Favorite Lesbian Short Film: (We have a tie!)
BOXEADORA by Meg Smaker
JOANI, QUEEN OF THE PARADIDDLE by Tina Gordon
Favorite Gay Short Film: TRÉMULO by Roberto Fiesco
Favorite Transgender Short Film: RAISING RYLAND by Sarah Feeley
Click here for our SLGFF20 Jury Award Winners.
POSTED ON Oct 18, 2015 BY Three Dollar Bill Cinema
The winners of the juried prizes at the 20th annual Seattle Lesbian & Gay Film Festival are as follows:
BEST FEATURE FILM: NAZ & MAALIK by Jay Dockendorf
A rarity in queer cinema, this film is an intimate portrait of two young Muslim men that places gay relationships within a political, even geopolitical, context.
BEST DOCUMENTARY FILM: UPSTAIRS INFERNO by Robert Camina [pictured above]
Utilizing brutally honest interviews and visceral footage, Upstairs Inferno is an important record of the largely unknown yet deadliest attack in LGBT history.
DOCUMENTARY FILM HONORABLE MENTION: PETER DE ROME: GRANDFATHER OF GAY PORN by Ethan Reid
Important and entertaining biography of a filmmaker and artist whose honest, beautiful and explicit work unabashedly celebrated gay sex and social justice in pre-AIDS era NY and London.
BEST SHORT FILM: TRÉMULO by Roberto Fiesco
Distinguished by gorgeous cinematography and a rich, compelling visual narrative, TRÉMULO tells the story of an unlikely romance between a soldier and a young man, with tension, beauty, and tenderness.
SHORT FILM HONORABLE MENTION: HOLE by Martin Edralin
MOST INNOVATIVE SHORT FILM: POP-UP PORNO: M4M by Stephen Dunn
Pop-up porno takes a story we've never heard and tells it in a wholly original and innovative way.
[Photo credit: Urban Focus Photography]
POSTED ON Oct 8, 2015 BY Three Dollar Bill Cinema
In 1935, at eight years old, Joani Hannan picked up a pair of drumsticks and beat her path in entertainment history. Joani was a pioneering female jazz drummer who traveled the world in the USO and played alongside Marilyn Monroe in "Some Like It Hot.” Despite the challenges and constraints of the 50s and 60's for women and queers, Joani transcended stereotypes exemplifying to all who she met - the strength, self love and courage to be true to oneself no matter what. The film recollects Joani's unconventional adventures as a female drummer, entertainer conquering Hollywood and becoming an independent queer business person who only wanted to give gays and lesbians a place where they had the freedom to be themselves. Joani inspired everyone she met and does so again for the viewer of "Joani: Queen of the Paradiddle" as we get to experience her devastating smile, charm, humor and candor. “Joani: Queen of the Paradiddle" is Joani in her words recollecting her life and adventures in this unique and intimate documentary of a friend, mentor and gay rights trailblazer.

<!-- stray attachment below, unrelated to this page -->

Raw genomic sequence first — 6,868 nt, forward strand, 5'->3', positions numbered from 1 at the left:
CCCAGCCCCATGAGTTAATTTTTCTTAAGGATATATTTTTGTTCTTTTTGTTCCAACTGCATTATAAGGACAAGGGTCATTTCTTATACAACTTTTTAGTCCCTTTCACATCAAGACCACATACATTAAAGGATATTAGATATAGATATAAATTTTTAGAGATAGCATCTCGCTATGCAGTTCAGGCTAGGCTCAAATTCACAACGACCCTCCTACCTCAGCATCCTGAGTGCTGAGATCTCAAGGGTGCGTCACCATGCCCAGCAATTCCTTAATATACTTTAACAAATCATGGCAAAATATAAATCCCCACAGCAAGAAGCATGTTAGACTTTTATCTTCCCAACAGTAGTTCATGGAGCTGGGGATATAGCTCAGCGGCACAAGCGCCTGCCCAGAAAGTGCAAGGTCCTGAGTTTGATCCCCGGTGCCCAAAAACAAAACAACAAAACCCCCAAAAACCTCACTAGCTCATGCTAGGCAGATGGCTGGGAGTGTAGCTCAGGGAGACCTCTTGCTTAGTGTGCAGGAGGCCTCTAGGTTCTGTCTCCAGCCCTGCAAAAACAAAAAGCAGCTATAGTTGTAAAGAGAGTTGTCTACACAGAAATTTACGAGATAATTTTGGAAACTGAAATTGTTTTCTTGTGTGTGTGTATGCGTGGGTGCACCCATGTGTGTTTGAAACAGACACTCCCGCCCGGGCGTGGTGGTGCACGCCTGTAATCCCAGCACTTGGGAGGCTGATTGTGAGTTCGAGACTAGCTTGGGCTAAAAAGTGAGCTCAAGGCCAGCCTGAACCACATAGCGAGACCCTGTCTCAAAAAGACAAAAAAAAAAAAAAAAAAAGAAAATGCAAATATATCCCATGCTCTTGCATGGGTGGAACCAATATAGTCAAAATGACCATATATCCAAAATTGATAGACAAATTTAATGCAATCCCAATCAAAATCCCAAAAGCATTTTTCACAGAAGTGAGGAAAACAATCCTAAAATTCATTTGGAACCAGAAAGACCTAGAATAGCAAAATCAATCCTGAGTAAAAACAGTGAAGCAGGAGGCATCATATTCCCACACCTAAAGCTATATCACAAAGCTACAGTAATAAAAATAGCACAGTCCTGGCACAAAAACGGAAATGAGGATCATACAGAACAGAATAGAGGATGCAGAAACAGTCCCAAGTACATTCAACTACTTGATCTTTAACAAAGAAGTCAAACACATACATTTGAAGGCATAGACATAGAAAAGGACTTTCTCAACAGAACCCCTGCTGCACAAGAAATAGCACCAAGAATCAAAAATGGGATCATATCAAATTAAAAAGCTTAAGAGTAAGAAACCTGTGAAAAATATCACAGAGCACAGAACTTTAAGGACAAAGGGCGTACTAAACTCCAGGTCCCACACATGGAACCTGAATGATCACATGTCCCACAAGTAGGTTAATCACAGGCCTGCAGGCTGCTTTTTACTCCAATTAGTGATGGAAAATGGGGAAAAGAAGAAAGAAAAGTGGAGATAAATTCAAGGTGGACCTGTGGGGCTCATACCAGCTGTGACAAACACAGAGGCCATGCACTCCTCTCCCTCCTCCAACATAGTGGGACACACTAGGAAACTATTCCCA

“Joani” is an interview style documentary with excellent raw archival footage of Joani as a musician, entertainer, business owner and softball player. The film incorporates music from the era and is a sometimes humorous and thoughtful remembrance of the early gay rights movement. Interviewed at Joani's homes in the Humboldt Hills and Desert Hot Springs, shot in HD video, the documentary also incorporates excellent archival footage of Joani from early childhood through the 70's - “Joani: Queen of the Paradiddle” has a jubilant nostalgic feel as it takes the viewer back in time to the early gay movement.
"An important film about a seminal female drummer that paved the way for all women in music. Joani was a fearless leader in the gay community during a time when homosexuality wasn’t accepted by society. As a musician and a queer woman, I owe a lot to Joani’s legacy. A must-see.”
-Patty Schemel, drummer
World Premiere at the Seattle Lesbian and Gay Film Festival - 3:15pm 10/18 at AMC Pacific Place
Run Time: 31 minutes
POSTED ON Oct 5, 2015 BY Three Dollar Bill Cinema
Colby's dad knows his son is gay, but he doesn't like talking about it. He respects it, but ignores everything about that aspect of his son's life–he doesn't even know about Colby's long-term boyfriend, Rusty.